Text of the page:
Ex-Brit Prime Minister Ripped for 'Rewriting History'

Friday, 15 Jul 2011 09:28 PM

By Jim Meyers

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British Deputy Prime Minister Nick Clegg has accused former Prime Minister Gordon Brown of a hypocritical “rewriting” of history following Brown’s blistering attack on Rupert Murdoch’s media empire.

Brown attacked Murdoch’s News International in parliament on Thursday over the News of the World phone hacking scandal, even though as prime minister and Labour Party head he reportedly failed to act on earlier hacking reports — and is said to have had a cozy relationship with Murdoch.

Adding to the hypocrisy, Clegg told the BBC he had been informed that when News of the World Editor Andy Coulson resigned his post over the scandal, the first person to call him and commiserate was Gordon Brown.

Brown, who had made only one brief speech in the House of Commons since losing the prime minister post to Conservative David Cameron in last year’s elections, “ignored the bipartisan atmosphere at Westminster yesterday to deliver a highly political attack on the ‘criminal media nexus’ at News International,” Murdoch’s British publishing corporation, according to Britain’s Daily Mail.

Brown also said the corporation stood “side by side with criminals against our citizens.”

Brown claimed Cameron was “implicated” and accused a Metropolitan Police commissioner of failing to take allegations of hacking and police bribery seriously.

He also claimed that as prime minister he had “no knowledge of systematic criminality” at Murdoch’s media empire.

But Brown had received a report from the Culture, Media and Sport Committee early in 2010 regarding hacking by News of the World employees, according to the Daily Mail, which featured a photo showing a smiling Brown and his wife Sarah standing with Rupert Murdoch and his wife Wendi at Murdoch’s annual summer party in 2007.

Brown alleged that Cabinet Secretary Sir Gus O’Donnell talked him out of launching a judicial inquiry into phone hacking last year. Newly released documents show that O’Donnell warned Brown that a phone hacking inquiry would be open to legal challenge.

But officials have insisted that the final decision over whether to launch an investigation rested solely with then-Prime Minister Brown.

Clegg, who is also Minister for Constitutional and Political Reform, said at a press conference on Friday: “I sense the whiff of rewriting history, to be honest. He was prime minister, he was a very powerful chancellor for many years before that, he was at the very apex of politics for 13 years.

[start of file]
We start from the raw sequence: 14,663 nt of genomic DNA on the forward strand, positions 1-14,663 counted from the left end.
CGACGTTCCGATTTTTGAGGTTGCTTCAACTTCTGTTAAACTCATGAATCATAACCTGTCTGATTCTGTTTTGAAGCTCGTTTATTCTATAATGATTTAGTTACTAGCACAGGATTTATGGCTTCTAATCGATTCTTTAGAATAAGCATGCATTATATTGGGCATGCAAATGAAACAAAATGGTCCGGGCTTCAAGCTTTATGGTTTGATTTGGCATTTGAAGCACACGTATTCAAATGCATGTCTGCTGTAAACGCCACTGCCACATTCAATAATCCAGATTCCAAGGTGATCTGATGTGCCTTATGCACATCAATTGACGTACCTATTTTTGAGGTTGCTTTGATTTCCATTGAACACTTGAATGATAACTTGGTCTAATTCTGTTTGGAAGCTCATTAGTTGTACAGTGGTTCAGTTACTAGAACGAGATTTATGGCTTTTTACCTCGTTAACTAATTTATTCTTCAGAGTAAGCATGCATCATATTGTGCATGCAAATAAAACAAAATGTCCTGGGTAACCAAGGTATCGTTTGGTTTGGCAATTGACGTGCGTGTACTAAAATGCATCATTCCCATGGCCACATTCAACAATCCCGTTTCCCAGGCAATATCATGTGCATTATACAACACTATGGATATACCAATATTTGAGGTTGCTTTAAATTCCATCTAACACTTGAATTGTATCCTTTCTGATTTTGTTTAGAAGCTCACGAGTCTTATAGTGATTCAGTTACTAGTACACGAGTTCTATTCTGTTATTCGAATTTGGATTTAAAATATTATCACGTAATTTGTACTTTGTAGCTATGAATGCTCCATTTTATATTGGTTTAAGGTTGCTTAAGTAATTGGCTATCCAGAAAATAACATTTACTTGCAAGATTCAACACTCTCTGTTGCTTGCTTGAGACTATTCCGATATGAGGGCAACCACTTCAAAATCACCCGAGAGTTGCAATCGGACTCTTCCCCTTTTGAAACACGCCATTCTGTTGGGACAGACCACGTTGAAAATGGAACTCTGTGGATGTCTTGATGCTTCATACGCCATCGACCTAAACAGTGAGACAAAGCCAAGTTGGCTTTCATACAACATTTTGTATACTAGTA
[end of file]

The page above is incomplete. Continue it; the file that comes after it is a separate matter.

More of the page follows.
“Are we really supposed to believe that for 13 years he was hamstrung by dastardly officials who stopped him doing that? Clearly there were many other things he wanted to do where he was happy to bulldoze opposition but didn’t seek to do so on this particular issue.”

During his Thursday appearance in parliament, Brown refused to answer questions about his own close relationship with News International’s chief executive Rebekah Brooks, who was editor of News of the World between 2000 and 2003 when hacking is said to have occurred. She resigned on Friday.

Media reports disclosed that Brown attended Brooks’ wedding, his wife Sarah helped arrange Brooks’ 40th birthday celebration, and she and members of the Murdoch family were invited to a “slumber party” at Brown’s residence.

Brown insists his relationship with News International has been “neither cozy nor comfortable.”

That suggests another possible reason why Brown has turned on Murdoch. According to the Mail, Brown was furious when the Sun, a News International tabloid, did not back his Labour Party during last year’s elections.

Andrew Neil of the BBC said Brown had vowed revenge against Murdoch, telling him: “I will destroy you.”

Murdoch for his part has defended his company’s handling of the scandal, saying it will recover from any damage caused by the phone-hacking and police bribery allegations. The 80-year-old told The Wall Street Journal — which is owned by his News Corp. — that he is “just getting annoyed” at all the recent negative press.

He also dismissed reports he would sell his U.K. newspapers to stem the scandal, calling the suggestion “pure and total rubbish.”

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